Feminism & Stripping
A few friends and I went to the vegan strip club, Casa Diablo in Portland, Oregon over the weekend. This was my second time at a strip club, and many of the dancers were entirely nude.
The other strip club I went to was three years ago at Jumbo’s Clown Room in West Hollywood, California, where Courtney Love and Kurt Cobain met. Jumbo’s was fairly dirty, and cramped, in a small building that smelled really weird. I understand it is owned and managed by women, so that’s kind of redeeming. However, the vibe in there was really depressing – the dancers seemed so sad and had soulless eyes. They looked like showbusiness hadn’t come through for them, and they were desperate for cash. This wasn’t a group of women who felt empowered, they seem to have given up on life.
Not so at Casa Diablo, at least not for most of them. When I was in the restroom, I spoke with five or six women who were taking a break. One of the ladies was sharing photos on her iPhone of the new pink bunk bed that her boyfriend bought for her twin daughters. The other ladies looked at the picture and cooed over how cute her daughters are and how difficult it is to find a boyfriend that’s worthwhile. Like a conversation I’d hear…anywhere else.
Another woman had just given a “lap dance” to a guy who recently broke up with his long-term girlfriend and was lonely. She had given him real lap dances earlier in the week, but on that day, he just wanted to talk. I asked her if this is rare, and she said no, this is not terribly uncommon. She said 80% of the guys who come in are very respectful and do not violate any boundaries. But what about the other 20%, then, I wanted to know. She fussed with her hair in the mirror and said they get thrown out quickly, and the bouncers at the door have good memories of who not to let back in. All the women in there echoed how fantastic the bouncers were to them, and how chivalrous they are with them. I was really glad to hear that.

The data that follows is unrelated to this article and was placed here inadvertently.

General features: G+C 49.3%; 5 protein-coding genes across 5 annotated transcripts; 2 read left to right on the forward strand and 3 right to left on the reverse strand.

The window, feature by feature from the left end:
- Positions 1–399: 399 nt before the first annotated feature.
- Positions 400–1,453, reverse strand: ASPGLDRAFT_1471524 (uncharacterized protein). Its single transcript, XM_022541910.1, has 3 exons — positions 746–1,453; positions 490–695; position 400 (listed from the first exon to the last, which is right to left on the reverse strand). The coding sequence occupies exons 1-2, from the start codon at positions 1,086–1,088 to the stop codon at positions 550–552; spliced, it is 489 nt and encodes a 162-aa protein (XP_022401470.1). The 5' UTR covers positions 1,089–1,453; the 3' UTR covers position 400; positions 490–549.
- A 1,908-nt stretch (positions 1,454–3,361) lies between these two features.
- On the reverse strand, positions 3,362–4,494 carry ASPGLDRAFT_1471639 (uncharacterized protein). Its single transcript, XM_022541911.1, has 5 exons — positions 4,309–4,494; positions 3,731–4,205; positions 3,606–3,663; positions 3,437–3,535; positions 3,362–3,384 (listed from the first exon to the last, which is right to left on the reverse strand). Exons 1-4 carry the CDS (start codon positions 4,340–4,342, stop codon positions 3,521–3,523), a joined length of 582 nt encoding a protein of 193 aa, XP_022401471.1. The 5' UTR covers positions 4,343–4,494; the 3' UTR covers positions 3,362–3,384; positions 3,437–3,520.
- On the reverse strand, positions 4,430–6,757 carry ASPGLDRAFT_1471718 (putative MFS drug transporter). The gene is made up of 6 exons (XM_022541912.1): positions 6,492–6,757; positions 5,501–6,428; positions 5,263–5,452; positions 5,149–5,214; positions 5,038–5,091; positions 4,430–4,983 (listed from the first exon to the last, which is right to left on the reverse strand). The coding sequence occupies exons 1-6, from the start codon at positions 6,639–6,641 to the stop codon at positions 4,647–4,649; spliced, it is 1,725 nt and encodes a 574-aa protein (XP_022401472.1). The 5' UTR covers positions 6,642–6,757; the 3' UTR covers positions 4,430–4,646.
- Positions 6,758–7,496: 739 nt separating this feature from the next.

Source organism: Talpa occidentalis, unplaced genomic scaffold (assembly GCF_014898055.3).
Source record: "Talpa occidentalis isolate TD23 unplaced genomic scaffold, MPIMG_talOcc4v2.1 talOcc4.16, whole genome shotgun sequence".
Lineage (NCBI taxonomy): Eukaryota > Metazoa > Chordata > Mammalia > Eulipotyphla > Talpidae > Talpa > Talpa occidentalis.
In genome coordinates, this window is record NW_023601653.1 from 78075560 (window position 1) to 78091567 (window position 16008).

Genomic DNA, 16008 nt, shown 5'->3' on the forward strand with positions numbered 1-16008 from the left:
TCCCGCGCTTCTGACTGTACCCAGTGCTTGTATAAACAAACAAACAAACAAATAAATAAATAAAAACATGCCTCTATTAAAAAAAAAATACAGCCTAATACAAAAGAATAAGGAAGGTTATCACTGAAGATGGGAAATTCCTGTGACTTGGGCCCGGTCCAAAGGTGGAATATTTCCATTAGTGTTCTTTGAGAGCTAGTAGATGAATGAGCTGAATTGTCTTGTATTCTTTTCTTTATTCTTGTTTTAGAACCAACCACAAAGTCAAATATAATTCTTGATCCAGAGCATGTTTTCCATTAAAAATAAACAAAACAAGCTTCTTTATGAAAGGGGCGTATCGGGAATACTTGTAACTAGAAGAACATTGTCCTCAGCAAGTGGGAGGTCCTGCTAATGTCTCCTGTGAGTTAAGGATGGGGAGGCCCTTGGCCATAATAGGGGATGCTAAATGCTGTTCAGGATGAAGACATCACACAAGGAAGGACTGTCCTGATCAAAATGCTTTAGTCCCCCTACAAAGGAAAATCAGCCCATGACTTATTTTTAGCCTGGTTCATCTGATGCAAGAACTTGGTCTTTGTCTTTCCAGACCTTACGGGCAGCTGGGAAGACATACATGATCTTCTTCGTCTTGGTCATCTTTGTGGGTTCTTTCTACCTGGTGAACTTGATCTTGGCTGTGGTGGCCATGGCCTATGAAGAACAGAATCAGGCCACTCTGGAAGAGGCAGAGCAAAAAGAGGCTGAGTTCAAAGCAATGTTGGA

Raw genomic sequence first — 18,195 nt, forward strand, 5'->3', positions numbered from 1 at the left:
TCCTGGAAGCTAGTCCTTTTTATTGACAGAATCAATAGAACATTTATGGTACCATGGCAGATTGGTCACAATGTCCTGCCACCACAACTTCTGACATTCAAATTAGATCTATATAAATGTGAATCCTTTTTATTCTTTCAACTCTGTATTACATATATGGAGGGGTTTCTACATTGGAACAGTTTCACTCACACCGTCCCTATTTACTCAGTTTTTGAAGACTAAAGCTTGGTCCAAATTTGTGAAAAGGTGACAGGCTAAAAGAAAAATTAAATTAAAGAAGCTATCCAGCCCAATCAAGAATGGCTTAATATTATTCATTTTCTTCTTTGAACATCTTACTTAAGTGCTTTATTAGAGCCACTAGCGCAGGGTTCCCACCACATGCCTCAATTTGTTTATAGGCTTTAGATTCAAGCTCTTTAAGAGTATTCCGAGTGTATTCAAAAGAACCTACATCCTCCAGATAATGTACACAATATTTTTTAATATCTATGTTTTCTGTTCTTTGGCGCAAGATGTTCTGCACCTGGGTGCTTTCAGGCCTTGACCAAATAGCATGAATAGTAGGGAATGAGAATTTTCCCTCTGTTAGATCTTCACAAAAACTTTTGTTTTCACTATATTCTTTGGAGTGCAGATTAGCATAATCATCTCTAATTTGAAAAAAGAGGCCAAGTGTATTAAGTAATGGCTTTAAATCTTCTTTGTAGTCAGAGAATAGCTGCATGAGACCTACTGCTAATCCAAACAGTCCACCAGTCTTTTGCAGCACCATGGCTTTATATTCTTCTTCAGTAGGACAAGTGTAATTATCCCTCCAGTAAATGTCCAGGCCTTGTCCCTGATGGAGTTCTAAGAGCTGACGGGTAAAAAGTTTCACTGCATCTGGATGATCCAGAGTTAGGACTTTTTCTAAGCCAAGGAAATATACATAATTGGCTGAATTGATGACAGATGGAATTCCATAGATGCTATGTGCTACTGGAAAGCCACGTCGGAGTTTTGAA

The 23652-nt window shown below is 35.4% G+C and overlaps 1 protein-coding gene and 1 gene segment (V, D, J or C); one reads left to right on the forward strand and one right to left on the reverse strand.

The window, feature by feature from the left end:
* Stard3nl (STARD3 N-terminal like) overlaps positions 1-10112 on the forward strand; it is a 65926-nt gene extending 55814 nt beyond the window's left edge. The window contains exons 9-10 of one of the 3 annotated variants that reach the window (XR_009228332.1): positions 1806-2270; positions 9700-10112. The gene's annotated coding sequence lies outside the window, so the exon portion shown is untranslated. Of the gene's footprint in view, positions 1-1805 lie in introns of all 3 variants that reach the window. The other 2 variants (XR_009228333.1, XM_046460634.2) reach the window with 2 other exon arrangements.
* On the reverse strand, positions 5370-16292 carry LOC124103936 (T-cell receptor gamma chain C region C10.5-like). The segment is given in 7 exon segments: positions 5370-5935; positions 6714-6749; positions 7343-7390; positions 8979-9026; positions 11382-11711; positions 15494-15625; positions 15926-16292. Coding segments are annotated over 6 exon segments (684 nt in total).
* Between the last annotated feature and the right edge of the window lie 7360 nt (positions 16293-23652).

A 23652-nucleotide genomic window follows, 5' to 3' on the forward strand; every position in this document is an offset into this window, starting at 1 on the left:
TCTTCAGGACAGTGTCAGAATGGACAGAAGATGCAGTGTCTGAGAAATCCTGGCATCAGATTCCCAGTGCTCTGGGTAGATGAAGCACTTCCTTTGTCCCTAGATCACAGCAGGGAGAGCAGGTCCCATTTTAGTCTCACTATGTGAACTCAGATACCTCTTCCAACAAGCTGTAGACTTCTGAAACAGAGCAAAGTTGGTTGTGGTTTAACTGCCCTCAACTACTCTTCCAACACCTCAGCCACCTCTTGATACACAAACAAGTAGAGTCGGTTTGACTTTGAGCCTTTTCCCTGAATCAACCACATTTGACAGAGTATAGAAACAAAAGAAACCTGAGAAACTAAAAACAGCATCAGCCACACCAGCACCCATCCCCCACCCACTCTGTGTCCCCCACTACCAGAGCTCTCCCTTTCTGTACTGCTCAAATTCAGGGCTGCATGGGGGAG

Another woman, who was especially pretty, graduated from college with a degree in gender studies and came to a strip club for a paper, and wound up working in the industry she was prepared to discount. She has been called a slut and whore and more, but she shrugs it off, saying she is a feminist, and the empowerment she feels is exhilarating. Did I mention she saves over $5,000 a month?
At this point, I left the bathroom along with most of the women. I saw most of them either up on the stage performing amazing acrobatics or walking around over the next hour or so, and it wasn’t sad or depressing. While some of them seemingly did have serious or semi-serious issues, others seemed like “normal” women and I found that sort of comforting.
The economics of women earning 70% of what a man makes is obviously unacceptable. For the women who have to strip in order to earn a living because of lack of education, or lack of other types of employment, I am so sad. Feeling like you don’t have another choice would be awful. On the other side of that coin, I believe that women who want to strip absolutely should. Some ladies I met enjoy stripping and are making incredible amounts of money doing what they like.
How many of us can say that about our jobs?